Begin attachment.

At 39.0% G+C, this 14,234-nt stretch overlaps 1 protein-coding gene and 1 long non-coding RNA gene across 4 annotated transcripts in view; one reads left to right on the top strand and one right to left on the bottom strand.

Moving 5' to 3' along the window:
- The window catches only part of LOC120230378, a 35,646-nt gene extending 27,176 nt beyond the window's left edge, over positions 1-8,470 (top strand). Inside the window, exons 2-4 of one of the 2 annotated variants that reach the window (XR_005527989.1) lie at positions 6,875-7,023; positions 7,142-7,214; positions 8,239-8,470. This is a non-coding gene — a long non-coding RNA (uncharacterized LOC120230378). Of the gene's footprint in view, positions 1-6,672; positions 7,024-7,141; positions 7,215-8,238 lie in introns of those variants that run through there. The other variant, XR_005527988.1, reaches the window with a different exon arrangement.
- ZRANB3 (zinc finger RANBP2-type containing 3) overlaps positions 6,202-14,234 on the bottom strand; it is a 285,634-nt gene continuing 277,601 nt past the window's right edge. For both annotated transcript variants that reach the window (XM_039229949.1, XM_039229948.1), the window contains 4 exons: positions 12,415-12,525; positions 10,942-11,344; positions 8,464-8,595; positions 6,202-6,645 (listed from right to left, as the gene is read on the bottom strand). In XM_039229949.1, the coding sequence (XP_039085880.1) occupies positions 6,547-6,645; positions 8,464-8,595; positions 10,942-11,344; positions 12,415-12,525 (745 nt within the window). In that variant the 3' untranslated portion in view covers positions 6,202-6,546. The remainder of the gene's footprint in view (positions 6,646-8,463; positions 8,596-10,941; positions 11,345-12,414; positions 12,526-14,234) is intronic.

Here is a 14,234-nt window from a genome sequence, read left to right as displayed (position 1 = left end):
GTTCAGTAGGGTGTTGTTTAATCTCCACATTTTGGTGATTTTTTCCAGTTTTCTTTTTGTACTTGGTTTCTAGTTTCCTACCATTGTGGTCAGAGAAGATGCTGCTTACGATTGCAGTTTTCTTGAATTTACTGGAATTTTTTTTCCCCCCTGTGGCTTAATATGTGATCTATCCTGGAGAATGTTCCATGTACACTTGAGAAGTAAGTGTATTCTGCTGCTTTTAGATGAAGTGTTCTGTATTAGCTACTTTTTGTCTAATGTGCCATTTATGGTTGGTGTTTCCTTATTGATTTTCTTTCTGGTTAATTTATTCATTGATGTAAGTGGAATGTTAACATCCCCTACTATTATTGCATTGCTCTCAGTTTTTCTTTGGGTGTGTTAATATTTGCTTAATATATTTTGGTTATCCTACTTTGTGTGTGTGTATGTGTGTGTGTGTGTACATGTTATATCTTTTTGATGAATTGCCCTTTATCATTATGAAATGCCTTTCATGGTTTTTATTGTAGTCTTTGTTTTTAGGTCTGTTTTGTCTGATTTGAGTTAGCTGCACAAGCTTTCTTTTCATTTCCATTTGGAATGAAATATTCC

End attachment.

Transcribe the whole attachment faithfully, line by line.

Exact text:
At 39.0% G+C, this 14,234-nt stretch overlaps 1 protein-coding gene and 1 long non-coding RNA gene across 4 annotated transcripts in view; one reads left to right on the top strand and one right to left on the bottom strand.

Moving 5' to 3' along the window:
- The window catches only part of LOC120230378, a 35,646-nt gene extending 27,176 nt beyond the window's left edge, over positions 1-8,470 (top strand). Inside the window, exons 2-4 of one of the 2 annotated variants that reach the window (XR_005527989.1) lie at positions 6,875-7,023; positions 7,142-7,214; positions 8,239-8,470. This is a non-coding gene — a long non-coding RNA (uncharacterized LOC120230378). Of the gene's footprint in view, positions 1-6,672; positions 7,024-7,141; positions 7,215-8,238 lie in introns of those variants that run through there. The other variant, XR_005527988.1, reaches the window with a different exon arrangement.
- ZRANB3 (zinc finger RANBP2-type containing 3) overlaps positions 6,202-14,234 on the bottom strand; it is a 285,634-nt gene continuing 277,601 nt past the window's right edge. For both annotated transcript variants that reach the window (XM_039229949.1, XM_039229948.1), the window contains 4 exons: positions 12,415-12,525; positions 10,942-11,344; positions 8,464-8,595; positions 6,202-6,645 (listed from right to left, as the gene is read on the bottom strand). In XM_039229949.1, the coding sequence (XP_039085880.1) occupies positions 6,547-6,645; positions 8,464-8,595; positions 10,942-11,344; positions 12,415-12,525 (745 nt within the window). In that variant the 3' untranslated portion in view covers positions 6,202-6,546. The remainder of the gene's footprint in view (positions 6,646-8,463; positions 8,596-10,941; positions 11,345-12,414; positions 12,526-14,234) is intronic.

Here is a 14,234-nt window from a genome sequence, read left to right as displayed (position 1 = left end):
GTTCAGTAGGGTGTTGTTTAATCTCCACATTTTGGTGATTTTTTCCAGTTTTCTTTTTGTACTTGGTTTCTAGTTTCCTACCATTGTGGTCAGAGAAGATGCTGCTTACGATTGCAGTTTTCTTGAATTTACTGGAATTTTTTTTCCCCCCTGTGGCTTAATATGTGATCTATCCTGGAGAATGTTCCATGTACACTTGAGAAGTAAGTGTATTCTGCTGCTTTTAGATGAAGTGTTCTGTATTAGCTACTTTTTGTCTAATGTGCCATTTATGGTTGGTGTTTCCTTATTGATTTTCTTTCTGGTTAATTTATTCATTGATGTAAGTGGAATGTTAACATCCCCTACTATTATTGCATTGCTCTCAGTTTTTCTTTGGGTGTGTTAATATTTGCTTAATATATTTTGGTTATCCTACTTTGTGTGTGTGTATGTGTGTGTGTGTGTACATGTTATATCTTTTTGATGAATTGCCCTTTATCATTATGAAATGCCTTTCATGGTTTTTATTGTAGTCTTTGTTTTTAGGTCTGTTTTGTCTGATTTGAGTTAGCTGCACAAGCTTTCTTTTCATTTCCATTTGGAATGAAATATTCC